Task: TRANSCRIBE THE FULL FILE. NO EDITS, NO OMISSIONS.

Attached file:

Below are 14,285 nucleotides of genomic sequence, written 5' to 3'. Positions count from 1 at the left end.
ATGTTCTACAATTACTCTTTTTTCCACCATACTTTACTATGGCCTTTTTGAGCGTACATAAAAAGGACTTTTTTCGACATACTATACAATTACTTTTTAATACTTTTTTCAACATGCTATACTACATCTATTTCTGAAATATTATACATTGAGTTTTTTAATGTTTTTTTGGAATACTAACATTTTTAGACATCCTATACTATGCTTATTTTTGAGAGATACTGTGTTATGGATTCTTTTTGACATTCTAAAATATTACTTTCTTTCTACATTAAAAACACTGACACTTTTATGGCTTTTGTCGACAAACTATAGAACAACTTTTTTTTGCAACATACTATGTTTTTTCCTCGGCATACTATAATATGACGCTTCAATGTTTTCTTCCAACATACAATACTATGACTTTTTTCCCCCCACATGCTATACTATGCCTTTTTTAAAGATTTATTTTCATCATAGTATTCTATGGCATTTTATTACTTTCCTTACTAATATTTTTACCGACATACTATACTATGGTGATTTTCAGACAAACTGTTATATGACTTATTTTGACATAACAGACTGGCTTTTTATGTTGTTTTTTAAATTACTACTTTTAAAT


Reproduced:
Below are 14,285 nucleotides of genomic sequence, written 5' to 3'. Positions count from 1 at the left end.
ATGTTCTACAATTACTCTTTTTTCCACCATACTTTACTATGGCCTTTTTGAGCGTACATAAAAAGGACTTTTTTCGACATACTATACAATTACTTTTTAATACTTTTTTCAACATGCTATACTACATCTATTTCTGAAATATTATACATTGAGTTTTTTAATGTTTTTTTGGAATACTAACATTTTTAGACATCCTATACTATGCTTATTTTTGAGAGATACTGTGTTATGGATTCTTTTTGACATTCTAAAATATTACTTTCTTTCTACATTAAAAACACTGACACTTTTATGGCTTTTGTCGACAAACTATAGAACAACTTTTTTTTGCAACATACTATGTTTTTTCCTCGGCATACTATAATATGACGCTTCAATGTTTTCTTCCAACATACAATACTATGACTTTTTTCCCCCCACATGCTATACTATGCCTTTTTTAAAGATTTATTTTCATCATAGTATTCTATGGCATTTTATTACTTTCCTTACTAATATTTTTACCGACATACTATACTATGGTGATTTTCAGACAAACTGTTATATGACTTATTTTGACATAACAGACTGGCTTTTTATGTTGTTTTTTAAATTACTACTTTTAAAT